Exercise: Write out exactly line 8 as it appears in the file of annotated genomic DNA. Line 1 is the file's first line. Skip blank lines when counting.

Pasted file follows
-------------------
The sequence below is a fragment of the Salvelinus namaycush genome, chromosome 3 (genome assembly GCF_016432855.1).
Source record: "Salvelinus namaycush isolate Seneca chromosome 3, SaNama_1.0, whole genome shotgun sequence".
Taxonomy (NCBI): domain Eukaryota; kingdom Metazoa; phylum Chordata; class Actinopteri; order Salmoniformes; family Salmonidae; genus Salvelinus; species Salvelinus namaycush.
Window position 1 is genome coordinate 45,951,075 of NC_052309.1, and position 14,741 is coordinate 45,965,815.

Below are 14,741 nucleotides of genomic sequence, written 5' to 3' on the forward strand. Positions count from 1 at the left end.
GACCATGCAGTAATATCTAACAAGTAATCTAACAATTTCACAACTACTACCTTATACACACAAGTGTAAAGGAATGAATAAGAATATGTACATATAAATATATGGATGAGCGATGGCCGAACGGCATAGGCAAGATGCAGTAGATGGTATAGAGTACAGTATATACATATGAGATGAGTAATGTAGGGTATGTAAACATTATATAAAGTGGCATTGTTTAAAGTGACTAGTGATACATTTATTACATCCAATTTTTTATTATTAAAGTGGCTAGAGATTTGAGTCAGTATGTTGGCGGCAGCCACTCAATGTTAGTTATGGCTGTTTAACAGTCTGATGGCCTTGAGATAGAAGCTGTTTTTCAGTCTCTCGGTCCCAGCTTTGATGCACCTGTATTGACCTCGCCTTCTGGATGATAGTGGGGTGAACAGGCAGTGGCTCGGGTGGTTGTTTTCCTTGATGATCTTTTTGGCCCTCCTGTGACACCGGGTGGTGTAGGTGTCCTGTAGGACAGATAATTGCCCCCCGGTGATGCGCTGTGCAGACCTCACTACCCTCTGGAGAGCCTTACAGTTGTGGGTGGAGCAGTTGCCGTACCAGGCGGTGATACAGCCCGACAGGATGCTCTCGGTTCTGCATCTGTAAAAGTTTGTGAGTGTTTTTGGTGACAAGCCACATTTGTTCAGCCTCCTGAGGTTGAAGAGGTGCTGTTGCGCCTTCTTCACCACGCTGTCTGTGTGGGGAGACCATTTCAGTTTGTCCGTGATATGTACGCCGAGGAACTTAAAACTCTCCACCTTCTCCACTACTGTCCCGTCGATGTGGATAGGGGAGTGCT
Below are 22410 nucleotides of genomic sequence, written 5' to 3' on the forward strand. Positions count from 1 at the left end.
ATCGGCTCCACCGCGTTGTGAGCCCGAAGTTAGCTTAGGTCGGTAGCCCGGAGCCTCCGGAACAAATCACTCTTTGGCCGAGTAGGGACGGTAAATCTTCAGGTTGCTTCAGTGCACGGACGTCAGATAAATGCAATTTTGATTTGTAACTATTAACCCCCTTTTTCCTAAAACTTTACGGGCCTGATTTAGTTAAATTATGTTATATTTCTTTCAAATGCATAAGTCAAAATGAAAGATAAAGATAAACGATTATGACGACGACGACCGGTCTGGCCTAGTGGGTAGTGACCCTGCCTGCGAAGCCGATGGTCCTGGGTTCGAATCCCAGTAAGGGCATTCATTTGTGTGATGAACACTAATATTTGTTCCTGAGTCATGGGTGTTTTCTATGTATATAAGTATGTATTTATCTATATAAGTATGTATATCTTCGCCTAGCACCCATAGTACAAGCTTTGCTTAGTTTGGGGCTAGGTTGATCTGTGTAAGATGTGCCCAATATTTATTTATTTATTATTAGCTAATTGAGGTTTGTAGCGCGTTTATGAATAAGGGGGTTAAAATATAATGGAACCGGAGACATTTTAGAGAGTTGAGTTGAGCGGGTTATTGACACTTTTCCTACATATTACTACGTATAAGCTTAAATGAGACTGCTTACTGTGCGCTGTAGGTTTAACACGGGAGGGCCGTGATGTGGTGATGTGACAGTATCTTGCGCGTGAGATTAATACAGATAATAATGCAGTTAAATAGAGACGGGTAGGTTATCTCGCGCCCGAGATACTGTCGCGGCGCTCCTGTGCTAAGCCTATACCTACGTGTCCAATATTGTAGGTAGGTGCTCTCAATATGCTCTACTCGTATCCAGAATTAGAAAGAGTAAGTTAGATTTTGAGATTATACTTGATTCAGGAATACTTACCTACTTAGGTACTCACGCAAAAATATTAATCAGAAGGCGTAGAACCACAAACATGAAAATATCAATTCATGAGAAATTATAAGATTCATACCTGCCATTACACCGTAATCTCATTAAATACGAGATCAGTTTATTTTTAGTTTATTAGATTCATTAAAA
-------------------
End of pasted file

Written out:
ATCGGCTCCACCGCGTTGTGAGCCCGAAGTTAGCTTAGGTCGGTAGCCCGGAGCCTCCGGAACAAATCACTCTTTGGCCGAGTAGGGACGGTAAATCTTCAGGTTGCTTCAGTGCACGGACGTCAGATAAATGCAATTTTGATTTGTAACTATTAACCCCCTTTTTCCTAAAACTTTACGGGCCTGATTTAGTTAAATTATGTTATATTTCTTTCAAATGCATAAGTCAAAATGAAAGATAAAGATAAACGATTATGACGACGACGACCGGTCTGGCCTAGTGGGTAGTGACCCTGCCTGCGAAGCCGATGGTCCTGGGTTCGAATCCCAGTAAGGGCATTCATTTGTGTGATGAACACTAATATTTGTTCCTGAGTCATGGGTGTTTTCTATGTATATAAGTATGTATTTATCTATATAAGTATGTATATCTTCGCCTAGCACCCATAGTACAAGCTTTGCTTAGTTTGGGGCTAGGTTGATCTGTGTAAGATGTGCCCAATATTTATTTATTTATTATTAGCTAATTGAGGTTTGTAGCGCGTTTATGAATAAGGGGGTTAAAATATAATGGAACCGGAGACATTTTAGAGAGTTGAGTTGAGCGGGTTATTGACACTTTTCCTACATATTACTACGTATAAGCTTAAATGAGACTGCTTACTGTGCGCTGTAGGTTTAACACGGGAGGGCCGTGATGTGGTGATGTGACAGTATCTTGCGCGTGAGATTAATACAGATAATAATGCAGTTAAATAGAGACGGGTAGGTTATCTCGCGCCCGAGATACTGTCGCGGCGCTCCTGTGCTAAGCCTATACCTACGTGTCCAATATTGTAGGTAGGTGCTCTCAATATGCTCTACTCGTATCCAGAATTAGAAAGAGTAAGTTAGATTTTGAGATTATACTTGATTCAGGAATACTTACCTACTTAGGTACTCACGCAAAAATATTAATCAGAAGGCGTAGAACCACAAACATGAAAATATCAATTCATGAGAAATTATAAGATTCATACCTGCCATTACACCGTAATCTCATTAAATACGAGATCAGTTTATTTTTAGTTTATTAGATTCATTAAAA